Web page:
Arrest Warrants Issued For Fifty Movement Leaders
'what we have now is a low-intensity dirty war'
By Winter Patriot on 8/13/2006, 1:40am PT  

Guest blogged by Winter Patriot

As always, the news you get depends on where you go looking.

Here's some from the BBC: Violence flares in south Mexico

11 August 2006: Gunmen have fired on striking teachers marching through the southern Mexican city of Oaxaca, killing one man.

Protesters responded by setting fire to a house where the gunmen fled. They blamed Governor Ulises Ruiz for the attack, a charge his office rejected.
...
Mr Ruiz is accused of rigging the 2004 election to gain office and of using force to suppress dissent.

No kidding? Rigging the 2004 election to gain office? Who could imagine such a thing?

A radio station and a newspaper which have expressed support for the protests have been attacked by gunmen - two reporters have been injured and equipment damaged and stolen.

On Wednesday, a group of Triqui Indians driving to the city to join the protests was ambushed and three people, including a 12-year-old boy, were killed. It is not clear whether their deaths were linked to the protests.

Here's a newer report, also from the BBC: Hostages freed in southern Mexico

12 August 2006: Activists in the southern Mexican city of Oaxaca have handed over to police four people they took hostage for 18 hours amid continued political tension.

The crisis began when a man was shot dead on Thursday during a march by striking teachers who are demanding the resignation of Oaxaca's state governor.

The activists seized the four, accusing them of involvement in the man's death.
...
Protesters said gunmen had opened fire without provocation as several thousand teachers marched through Oaxaca.

But the state prosecutor said initial investigations indicated he was shot during an argument.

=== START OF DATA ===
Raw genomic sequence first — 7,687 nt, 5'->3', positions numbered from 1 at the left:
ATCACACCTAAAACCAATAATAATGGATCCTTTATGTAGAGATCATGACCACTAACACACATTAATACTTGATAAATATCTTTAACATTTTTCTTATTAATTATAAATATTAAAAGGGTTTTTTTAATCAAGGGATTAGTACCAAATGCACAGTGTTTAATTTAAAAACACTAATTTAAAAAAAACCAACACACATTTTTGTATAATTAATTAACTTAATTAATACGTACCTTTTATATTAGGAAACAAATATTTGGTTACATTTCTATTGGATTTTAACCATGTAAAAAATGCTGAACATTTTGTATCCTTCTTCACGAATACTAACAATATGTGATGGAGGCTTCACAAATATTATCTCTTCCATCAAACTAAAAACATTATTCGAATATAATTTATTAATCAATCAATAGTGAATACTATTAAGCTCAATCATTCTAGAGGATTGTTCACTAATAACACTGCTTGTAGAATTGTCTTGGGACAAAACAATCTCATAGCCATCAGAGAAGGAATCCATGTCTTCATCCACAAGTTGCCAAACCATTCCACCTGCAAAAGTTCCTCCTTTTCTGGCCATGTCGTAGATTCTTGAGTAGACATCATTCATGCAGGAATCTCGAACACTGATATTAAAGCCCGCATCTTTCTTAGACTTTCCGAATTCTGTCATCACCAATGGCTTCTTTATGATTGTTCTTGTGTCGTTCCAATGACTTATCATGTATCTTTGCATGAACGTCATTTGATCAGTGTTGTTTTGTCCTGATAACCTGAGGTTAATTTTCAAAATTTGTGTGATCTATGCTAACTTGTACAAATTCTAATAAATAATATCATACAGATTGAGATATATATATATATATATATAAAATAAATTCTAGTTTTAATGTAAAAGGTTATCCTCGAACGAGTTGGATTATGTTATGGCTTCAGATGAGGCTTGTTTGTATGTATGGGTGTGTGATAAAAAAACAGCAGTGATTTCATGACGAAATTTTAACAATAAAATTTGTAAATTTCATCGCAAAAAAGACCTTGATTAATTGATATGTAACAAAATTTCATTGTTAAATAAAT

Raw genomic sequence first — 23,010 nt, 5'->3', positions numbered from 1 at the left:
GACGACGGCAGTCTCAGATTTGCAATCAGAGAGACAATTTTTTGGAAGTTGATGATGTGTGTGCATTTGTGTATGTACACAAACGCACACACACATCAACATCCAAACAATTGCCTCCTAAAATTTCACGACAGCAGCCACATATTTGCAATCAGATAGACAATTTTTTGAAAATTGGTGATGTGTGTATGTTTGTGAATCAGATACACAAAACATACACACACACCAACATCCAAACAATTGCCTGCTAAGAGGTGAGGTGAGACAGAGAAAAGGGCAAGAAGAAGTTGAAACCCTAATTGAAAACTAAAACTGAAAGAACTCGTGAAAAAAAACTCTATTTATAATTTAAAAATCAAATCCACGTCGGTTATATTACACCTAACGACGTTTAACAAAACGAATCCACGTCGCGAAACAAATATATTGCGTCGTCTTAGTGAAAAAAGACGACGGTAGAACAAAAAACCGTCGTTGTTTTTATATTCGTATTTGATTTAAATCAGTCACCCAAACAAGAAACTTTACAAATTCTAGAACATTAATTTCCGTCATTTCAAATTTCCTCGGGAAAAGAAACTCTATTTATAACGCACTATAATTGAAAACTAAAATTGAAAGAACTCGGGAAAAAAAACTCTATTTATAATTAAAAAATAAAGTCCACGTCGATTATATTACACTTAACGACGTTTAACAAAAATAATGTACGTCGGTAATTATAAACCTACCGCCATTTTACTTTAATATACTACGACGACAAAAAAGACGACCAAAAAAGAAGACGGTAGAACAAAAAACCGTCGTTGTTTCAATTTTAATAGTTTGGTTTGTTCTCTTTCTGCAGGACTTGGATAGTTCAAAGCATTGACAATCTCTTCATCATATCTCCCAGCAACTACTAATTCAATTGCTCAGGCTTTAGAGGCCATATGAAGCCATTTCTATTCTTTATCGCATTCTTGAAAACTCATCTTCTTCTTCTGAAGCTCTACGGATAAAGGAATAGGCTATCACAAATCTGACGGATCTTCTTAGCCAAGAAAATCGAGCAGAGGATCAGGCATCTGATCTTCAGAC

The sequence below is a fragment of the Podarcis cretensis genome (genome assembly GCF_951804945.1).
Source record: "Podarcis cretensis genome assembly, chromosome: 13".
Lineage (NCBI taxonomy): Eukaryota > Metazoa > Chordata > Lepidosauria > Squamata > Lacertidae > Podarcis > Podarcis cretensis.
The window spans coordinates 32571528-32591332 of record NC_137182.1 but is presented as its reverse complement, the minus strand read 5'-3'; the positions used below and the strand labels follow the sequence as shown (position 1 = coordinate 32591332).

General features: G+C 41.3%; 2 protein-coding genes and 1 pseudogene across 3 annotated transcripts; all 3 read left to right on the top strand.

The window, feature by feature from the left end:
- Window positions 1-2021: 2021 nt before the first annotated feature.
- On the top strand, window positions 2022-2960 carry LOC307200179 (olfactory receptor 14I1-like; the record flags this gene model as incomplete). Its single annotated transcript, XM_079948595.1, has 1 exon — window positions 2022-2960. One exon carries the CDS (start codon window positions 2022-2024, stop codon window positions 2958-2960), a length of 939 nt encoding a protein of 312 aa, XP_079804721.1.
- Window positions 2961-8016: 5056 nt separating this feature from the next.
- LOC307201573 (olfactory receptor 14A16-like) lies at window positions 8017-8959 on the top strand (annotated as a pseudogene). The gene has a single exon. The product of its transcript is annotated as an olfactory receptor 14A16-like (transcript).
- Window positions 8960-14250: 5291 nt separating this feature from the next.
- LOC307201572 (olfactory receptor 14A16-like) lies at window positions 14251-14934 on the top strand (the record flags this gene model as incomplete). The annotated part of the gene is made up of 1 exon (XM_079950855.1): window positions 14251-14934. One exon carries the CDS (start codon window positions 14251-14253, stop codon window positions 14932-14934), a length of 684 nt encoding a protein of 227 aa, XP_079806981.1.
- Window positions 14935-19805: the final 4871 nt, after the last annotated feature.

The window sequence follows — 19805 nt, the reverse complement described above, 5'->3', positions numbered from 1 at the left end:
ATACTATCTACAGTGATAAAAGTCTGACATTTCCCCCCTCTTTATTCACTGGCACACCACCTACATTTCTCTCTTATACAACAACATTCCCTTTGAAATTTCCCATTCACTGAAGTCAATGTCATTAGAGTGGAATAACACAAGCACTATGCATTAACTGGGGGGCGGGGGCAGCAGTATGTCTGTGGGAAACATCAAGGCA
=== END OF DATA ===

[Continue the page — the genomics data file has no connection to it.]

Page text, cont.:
Was this the same argument that claimed the lives of the three Triqui Indians?

If the highly-polished reporting of the BBC leaves something to be desired, you can always check out some other sources, such as this report from Reuters: Mexico leftist claims election recount proves fraud

MEXICO CITY, Aug 11 (Reuters) - Mexico's opposition leader said on Friday a partial recount of votes from the presidential election he narrowly lost has shown so many errors that the top electoral court will have to declare him president-elect.

Andres Manuel Lopez Obrador, the leftist who claims he was robbed in the July 2 election, said the recount of 9 percent of ballot boxes was only half complete but inconsistencies from the original tallies already topped 100,000 votes.

Conservative candidate Felipe Calderon won by 244,000 votes, or 0.58 of a percentage point, and his ruling party says the recounts are showing only minor changes in the results.

But Lopez Obrador, a fiery former mayor of Mexico City, said more than 40,000 votes had surfaced inside some ballot boxes and 60,000 disappeared from others.

He wants results annulled at those polling stations with the biggest irregularities. Many of them are in areas where Calderon won convincingly.

"What happens if the court applies the law and annuls those polling stations with grave irregularities? Well, the result is different," Lopez Obrador told thousands of supporters in Mexico City's vast Zocalo square on Friday night.

"So even with their own numbers ... they have to recognize that we won the presidency," he said.

Will they recognize it or not? Are the facts important enough to matter? Or is political corruption prepared to trump reality?

For a different look at the story, consider this report from the Cuban news agency, Prensa Latina: Mexican Elections Becoming Farce

Mexico, Aug 12 (Prensa Latina) Irregularities detected in 60 percent of the election packages opened so far are enough to demand the reopening of all 130,000 packages, assured Mexico's Democratic Revolution Party (PRD).

Leonel Cota, a national PRD leader, said on Saturday that the anomalies found in some 11,000 packages opened by the magistrates during the partial vote counting are enough evidence of alleged fraud in the July 2 elections.